“Andre was definitely very passionate about what he did and he was like a breath of fresh air because the winemakers that I knew when I first started, that if they knew a secret or some formula to make wines, they kept that to themselves …. Andre was a teacher and he wanted to share his knowledge. He was very difficult to work for, a task master, but he gave you a pat on the back when you needed it. You also got a kick in the britches if you screwed up, but he always did it very compassionately.”

Winemaster Symposium 2022.jpg
Stella Fong
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Winemaker Emeritus from Rodney Strong Vineyards teaches the Winemaster Symposium for the 30th annual MSU Billings Foundation Wine and Food Festival.

Over the years, technology has redefined the wine industry. “Tchelistcheff did not have a lot of tools available to him back in the ‘30s and ‘40s that we have now.” These days, “We now have multispectral imaging in the vineyards” with PhDs with expertise in irrigating the grapes. Sayre continued, “There’s people doing genetics now on certain traits of the yeast, and the bacteria giving certain flavors.” Most important is having the winemaker going out into the vineyards and being aware of what is going on.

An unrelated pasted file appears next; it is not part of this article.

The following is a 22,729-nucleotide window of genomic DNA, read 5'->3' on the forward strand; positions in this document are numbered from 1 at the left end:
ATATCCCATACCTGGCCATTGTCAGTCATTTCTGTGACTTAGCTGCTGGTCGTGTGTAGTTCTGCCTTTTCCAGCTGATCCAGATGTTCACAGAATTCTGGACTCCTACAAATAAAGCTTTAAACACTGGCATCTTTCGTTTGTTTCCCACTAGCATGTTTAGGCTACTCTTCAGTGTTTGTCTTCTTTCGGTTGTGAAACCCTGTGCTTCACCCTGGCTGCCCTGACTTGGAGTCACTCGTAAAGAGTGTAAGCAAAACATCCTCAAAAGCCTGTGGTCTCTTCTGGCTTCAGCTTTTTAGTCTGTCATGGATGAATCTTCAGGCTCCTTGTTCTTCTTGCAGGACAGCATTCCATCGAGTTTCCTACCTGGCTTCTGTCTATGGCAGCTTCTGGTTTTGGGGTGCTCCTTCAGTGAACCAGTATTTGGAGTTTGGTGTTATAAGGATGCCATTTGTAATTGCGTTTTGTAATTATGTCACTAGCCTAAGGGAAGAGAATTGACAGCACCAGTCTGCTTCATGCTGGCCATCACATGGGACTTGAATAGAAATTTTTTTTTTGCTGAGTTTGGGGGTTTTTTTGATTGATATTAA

In almost four decades in the cellar, Sayre has guided Rodney Strong Vineyards’ wine collection to include world-class Reserve, Symmetry – a Bordeaux style red blend, and Single-Vineyard releases, an outstanding line of Estate wines and best-in-class Sonoma County wines. In 2008 the first vintage of Rockaway Cabernet Sauvignon set a new standard for hillside single vineyards in Alexander Valley.